Today we got started with place value. The challenge was to represent 39437349 in as many ways as possible. Here are some of our solutions (we haven’t checked them all yet – we’re coming back to it tomorrow).
Today we worked on being mathematical skeptics. Skeptics want proof (and that’s a good thing in the age of social media and “fake news”) and use what they already know to decide whether something is true, or whether they might need to look for assistance in finding out the veracity (truthfulness) of a claim.
Math asks us the same thing. How can we prove our answers are correct? Today we worked on asking each other to “prove” that we were making a variety of geometric shapes and solids.
This was also a group work and mindset activity. We got to put into practice some of the group work norms that we developed yesterday while also discovering that, together we could accomplish some very difficult tasks.
This is a reminder that we will be having PhysEd outside tomorrow. You can check the weather forecast here (it looks a little cool). Please remember to bring appropriate, comfortable shoes and clothing for running and walking outside.
We completed an activity to set some norms for group work during math. Here’s what students shared about working with others to problem solve during math.
Things We Like
When everyone takes an equal part and contributes to a solution.
When people help you fix your mistakes (without just giving you the answer).
Everyone should try to the best of their ability
Everyone should be doing something
Things We Don’t Like
When one person takes over and does all the work.
When everyone relies on one person to do all the work.
When people fool around instead of paying attention and trying their best.
Copying (from other people or the internet)
In other Math news, our Jump Math books arrived today and will be distributed Thursday or Friday. Jump Math is a resource that students will use to practice concepts we explore in the classroom to improve their fluency and efficiency. Most students who have been at Teston Village for the past couple of years will be familiar with the Jump Math format.
Today we started exploring one of the many thinking routines from the book Making Thinking Visible. We used Compass Points to consider how we might structure our science and history/geography periods on the timetable. Students identified a variety of possible positive features (East – Excited) and concerns (West – Worrisome), asked questions about things that they needed to know in order to better understand the proposal and many came up with suggestions for me.
E = Excited What excites you about this idea or proposition? What’s the upside? W = Worrisome What do you find worrisome about this idea or proposition? What’s the downside? N = Need to Know What else do you need to know or find out about this idea or proposition? What additional information would help you to evaluate things? S = Stance or Suggestion for Moving Forward What is your current stance or opinion on the idea or proposition? How might you move forward in your evaluation of this idea or proposition?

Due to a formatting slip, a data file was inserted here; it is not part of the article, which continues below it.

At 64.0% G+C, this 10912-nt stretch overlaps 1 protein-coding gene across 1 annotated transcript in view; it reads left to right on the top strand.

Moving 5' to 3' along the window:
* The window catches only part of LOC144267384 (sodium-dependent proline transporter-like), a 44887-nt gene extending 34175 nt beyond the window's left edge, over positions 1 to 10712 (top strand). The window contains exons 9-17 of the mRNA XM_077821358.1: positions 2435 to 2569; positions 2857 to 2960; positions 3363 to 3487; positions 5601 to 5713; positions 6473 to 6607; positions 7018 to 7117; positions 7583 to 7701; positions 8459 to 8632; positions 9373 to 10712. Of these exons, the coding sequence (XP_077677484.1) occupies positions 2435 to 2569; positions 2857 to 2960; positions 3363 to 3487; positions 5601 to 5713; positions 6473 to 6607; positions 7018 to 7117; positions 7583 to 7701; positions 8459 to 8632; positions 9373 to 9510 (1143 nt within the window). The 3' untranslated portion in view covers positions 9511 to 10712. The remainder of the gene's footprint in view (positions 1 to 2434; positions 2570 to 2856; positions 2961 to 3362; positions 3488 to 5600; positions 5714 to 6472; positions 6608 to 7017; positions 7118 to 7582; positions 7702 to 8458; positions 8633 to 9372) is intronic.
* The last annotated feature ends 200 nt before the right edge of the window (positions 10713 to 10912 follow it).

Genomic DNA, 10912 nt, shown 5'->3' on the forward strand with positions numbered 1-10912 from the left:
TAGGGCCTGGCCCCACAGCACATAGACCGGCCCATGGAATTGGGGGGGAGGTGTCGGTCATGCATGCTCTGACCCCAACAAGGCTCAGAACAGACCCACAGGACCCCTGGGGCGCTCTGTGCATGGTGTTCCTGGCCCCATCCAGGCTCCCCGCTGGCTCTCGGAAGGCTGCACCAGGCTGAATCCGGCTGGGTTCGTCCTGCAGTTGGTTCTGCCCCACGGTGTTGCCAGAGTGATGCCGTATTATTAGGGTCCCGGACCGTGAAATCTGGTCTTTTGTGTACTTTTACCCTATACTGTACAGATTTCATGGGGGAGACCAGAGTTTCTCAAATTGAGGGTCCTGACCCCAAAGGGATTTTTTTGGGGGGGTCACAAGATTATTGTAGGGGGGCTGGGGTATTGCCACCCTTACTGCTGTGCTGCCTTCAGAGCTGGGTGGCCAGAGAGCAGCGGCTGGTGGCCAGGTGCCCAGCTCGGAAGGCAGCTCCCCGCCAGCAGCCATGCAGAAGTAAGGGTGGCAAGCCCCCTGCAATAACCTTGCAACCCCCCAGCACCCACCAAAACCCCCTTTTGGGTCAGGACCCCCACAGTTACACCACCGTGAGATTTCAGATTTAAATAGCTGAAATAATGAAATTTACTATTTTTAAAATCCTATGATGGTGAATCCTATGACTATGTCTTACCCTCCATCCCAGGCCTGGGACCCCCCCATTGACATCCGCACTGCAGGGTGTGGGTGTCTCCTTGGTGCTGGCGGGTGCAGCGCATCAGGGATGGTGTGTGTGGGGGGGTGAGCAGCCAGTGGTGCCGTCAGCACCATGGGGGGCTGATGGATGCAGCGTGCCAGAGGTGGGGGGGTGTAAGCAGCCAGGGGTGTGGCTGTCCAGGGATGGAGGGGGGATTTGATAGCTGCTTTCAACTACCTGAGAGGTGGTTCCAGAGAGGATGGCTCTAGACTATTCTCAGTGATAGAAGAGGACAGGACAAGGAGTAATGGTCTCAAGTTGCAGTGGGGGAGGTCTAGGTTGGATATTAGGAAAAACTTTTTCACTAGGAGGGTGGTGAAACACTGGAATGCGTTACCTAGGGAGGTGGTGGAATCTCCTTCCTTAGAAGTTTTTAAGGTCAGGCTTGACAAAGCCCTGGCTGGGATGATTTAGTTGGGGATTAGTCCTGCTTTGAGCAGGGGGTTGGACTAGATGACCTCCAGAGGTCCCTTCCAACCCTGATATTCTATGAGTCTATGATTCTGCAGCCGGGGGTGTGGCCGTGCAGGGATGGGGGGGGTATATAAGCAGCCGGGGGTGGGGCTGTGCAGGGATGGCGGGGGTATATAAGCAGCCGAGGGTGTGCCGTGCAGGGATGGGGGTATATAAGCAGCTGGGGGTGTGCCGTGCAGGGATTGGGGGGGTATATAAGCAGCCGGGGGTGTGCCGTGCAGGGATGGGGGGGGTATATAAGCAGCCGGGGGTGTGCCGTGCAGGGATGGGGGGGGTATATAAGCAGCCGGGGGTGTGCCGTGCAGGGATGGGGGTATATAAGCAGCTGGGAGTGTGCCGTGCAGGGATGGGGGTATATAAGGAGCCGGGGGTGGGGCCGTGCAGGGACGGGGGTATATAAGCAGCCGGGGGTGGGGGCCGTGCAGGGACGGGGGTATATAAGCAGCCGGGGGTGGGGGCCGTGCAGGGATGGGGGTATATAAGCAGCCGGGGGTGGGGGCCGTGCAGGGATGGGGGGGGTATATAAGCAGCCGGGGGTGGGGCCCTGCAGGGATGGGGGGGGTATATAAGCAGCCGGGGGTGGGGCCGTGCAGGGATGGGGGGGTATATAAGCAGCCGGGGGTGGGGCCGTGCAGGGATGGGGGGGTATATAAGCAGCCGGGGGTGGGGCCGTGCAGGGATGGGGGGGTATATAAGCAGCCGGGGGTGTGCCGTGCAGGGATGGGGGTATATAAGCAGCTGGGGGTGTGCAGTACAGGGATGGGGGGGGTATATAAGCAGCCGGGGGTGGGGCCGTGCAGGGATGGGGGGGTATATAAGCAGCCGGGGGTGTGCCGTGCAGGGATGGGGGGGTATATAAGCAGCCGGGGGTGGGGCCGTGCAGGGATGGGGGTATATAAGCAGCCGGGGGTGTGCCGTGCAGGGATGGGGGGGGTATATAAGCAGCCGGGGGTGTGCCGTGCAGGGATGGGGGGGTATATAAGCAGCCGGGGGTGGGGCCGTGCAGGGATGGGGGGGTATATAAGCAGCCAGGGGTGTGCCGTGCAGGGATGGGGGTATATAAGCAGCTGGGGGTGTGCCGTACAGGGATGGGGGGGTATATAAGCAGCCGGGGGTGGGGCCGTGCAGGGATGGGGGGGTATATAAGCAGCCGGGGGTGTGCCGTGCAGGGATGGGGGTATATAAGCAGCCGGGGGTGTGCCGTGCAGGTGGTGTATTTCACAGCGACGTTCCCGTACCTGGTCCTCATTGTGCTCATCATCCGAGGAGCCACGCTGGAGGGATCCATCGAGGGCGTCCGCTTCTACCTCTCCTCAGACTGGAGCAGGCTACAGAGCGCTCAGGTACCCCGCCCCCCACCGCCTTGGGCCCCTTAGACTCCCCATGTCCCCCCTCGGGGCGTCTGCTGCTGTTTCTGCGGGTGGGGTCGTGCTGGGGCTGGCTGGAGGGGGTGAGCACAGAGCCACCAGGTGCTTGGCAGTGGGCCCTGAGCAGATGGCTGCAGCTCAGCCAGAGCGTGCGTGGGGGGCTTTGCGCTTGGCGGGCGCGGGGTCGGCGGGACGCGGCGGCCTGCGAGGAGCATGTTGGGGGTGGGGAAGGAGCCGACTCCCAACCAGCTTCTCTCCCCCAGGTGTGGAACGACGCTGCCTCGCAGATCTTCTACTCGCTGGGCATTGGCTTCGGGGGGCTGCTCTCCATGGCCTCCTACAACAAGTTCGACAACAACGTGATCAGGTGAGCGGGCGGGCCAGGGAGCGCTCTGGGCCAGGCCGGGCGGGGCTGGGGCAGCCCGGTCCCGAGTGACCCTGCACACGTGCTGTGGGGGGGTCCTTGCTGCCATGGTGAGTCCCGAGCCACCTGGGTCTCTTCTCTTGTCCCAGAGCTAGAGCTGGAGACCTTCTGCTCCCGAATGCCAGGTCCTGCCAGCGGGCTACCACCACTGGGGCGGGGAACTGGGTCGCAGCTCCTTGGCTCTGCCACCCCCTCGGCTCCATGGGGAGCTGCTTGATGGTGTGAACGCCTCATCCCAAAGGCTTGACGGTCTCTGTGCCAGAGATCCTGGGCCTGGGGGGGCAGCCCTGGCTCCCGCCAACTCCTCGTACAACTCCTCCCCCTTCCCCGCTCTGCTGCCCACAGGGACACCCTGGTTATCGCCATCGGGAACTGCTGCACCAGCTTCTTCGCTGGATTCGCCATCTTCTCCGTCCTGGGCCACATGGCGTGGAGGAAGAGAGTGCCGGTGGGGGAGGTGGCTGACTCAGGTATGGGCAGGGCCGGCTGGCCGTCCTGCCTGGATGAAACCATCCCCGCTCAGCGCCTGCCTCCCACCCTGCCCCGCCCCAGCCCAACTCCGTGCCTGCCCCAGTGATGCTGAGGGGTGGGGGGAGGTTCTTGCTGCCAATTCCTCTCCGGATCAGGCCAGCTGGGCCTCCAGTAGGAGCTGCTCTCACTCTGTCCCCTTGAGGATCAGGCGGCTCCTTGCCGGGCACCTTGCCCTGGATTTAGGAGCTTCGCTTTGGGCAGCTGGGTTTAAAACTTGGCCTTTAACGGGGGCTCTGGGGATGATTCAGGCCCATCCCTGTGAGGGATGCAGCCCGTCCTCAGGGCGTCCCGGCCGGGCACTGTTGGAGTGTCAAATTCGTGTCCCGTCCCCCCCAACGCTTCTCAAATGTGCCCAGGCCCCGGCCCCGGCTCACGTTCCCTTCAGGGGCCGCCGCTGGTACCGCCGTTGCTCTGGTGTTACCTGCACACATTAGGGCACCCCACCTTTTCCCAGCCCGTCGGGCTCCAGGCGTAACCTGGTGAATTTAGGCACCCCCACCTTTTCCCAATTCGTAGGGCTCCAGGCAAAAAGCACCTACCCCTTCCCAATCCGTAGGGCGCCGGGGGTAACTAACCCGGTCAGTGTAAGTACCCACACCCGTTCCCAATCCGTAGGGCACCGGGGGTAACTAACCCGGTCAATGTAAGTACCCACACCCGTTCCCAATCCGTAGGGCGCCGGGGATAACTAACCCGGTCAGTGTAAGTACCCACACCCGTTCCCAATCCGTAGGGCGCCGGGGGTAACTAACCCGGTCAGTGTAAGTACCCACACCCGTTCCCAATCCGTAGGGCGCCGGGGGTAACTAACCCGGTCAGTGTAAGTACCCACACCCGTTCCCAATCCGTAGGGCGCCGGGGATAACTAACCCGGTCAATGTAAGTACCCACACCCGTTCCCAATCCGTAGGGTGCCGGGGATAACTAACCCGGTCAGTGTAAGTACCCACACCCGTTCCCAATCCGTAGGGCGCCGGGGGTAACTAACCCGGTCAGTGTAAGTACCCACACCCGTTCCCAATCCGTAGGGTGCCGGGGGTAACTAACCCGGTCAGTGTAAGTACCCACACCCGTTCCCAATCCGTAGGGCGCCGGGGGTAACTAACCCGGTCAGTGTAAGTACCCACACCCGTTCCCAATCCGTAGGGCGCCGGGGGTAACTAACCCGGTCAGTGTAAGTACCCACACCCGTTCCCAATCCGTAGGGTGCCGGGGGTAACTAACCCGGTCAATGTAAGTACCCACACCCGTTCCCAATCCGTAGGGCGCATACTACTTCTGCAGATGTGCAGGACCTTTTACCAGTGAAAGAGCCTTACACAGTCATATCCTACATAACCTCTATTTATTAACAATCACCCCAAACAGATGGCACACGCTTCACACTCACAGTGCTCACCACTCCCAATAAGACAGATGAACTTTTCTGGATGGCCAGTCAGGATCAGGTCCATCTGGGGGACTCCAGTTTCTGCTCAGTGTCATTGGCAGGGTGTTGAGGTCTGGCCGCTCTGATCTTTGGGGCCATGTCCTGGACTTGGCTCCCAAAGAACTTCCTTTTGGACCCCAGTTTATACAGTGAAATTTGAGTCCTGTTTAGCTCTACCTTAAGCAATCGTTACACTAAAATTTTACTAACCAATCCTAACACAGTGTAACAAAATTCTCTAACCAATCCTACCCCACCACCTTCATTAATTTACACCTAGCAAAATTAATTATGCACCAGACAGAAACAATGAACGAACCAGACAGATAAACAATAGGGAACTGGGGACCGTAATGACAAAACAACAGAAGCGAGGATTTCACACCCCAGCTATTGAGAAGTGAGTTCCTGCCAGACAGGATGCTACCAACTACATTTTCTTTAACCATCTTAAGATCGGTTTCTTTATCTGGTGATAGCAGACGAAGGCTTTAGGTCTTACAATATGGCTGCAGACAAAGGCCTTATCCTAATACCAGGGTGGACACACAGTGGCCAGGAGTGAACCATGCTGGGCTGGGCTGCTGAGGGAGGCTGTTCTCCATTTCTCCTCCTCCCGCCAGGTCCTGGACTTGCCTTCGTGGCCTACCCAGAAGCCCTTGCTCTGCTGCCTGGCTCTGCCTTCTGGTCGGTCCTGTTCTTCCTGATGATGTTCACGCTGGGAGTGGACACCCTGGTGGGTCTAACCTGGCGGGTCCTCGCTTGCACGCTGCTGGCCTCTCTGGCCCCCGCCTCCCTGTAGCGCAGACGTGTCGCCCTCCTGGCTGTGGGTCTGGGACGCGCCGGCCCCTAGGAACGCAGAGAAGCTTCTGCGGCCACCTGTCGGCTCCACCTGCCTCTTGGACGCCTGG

Visible Thinking – Harvard Project Zero
After reviewing their Excitements, Worries, Needs and Suggestions while they were working on their writing assignment for me, I decided that we are going to try alternating between Science and History for this first term. We will evaluate this system near the end of the first term to see whether it’s working for us or whether we should try something different for the second term.
Students and parents can see what the weekly focus is (Science or History) on our class calendar. We will continue to have all of our other subjects in their normal blocks. You can see our timetable here (it’s still a work in progress and things may change). You can expect art, drama and media literacy to be integrated into many other subject blocks, and some dance will be integrated into our PhysEd periods.
I hope everyone had a great first day. I really enjoyed the “This or That” activity in the afternoon, as well as seeing how you considered what the act of “Thinking” actually entailed.
Parents/guardians – please ensure that you complete the school year package that was sent home with your child. The first two pages are the most important and MUST be returned to the school as soon as possible.
I hope you’ve all had a great summer and are excited to be back to school. As most of you will know, I’ve been the teacher-librarian at Teston Village Public School for the past four years. This year, I’m excited to be back in the classroom as a Grade 7 teacher!
My summer has been filled with family time, time outdoors, and getting ready for grade 7. I’ve been doing lots of reading and gathering resources to help us have an engaging and interesting year and I hope I’ll be able to rely on you to contribute to a positive classroom atmosphere where we all bring different strengths and background knowledge to school every day. I hope we create a community where we support each other as learners and make positive choices to help one another.
This blog will be the public face of our classroom. From here, you’ll be able to link to resources and private spaces such as Google Classroom or Edsby. I would encourage you and your parent(s)/guardian(s) to sign up for daily email updates from this blog (use the box on the right side of this page). That will help keep everyone up to date with what’s happening in the classroom, without the need to remember a username/password or download another app.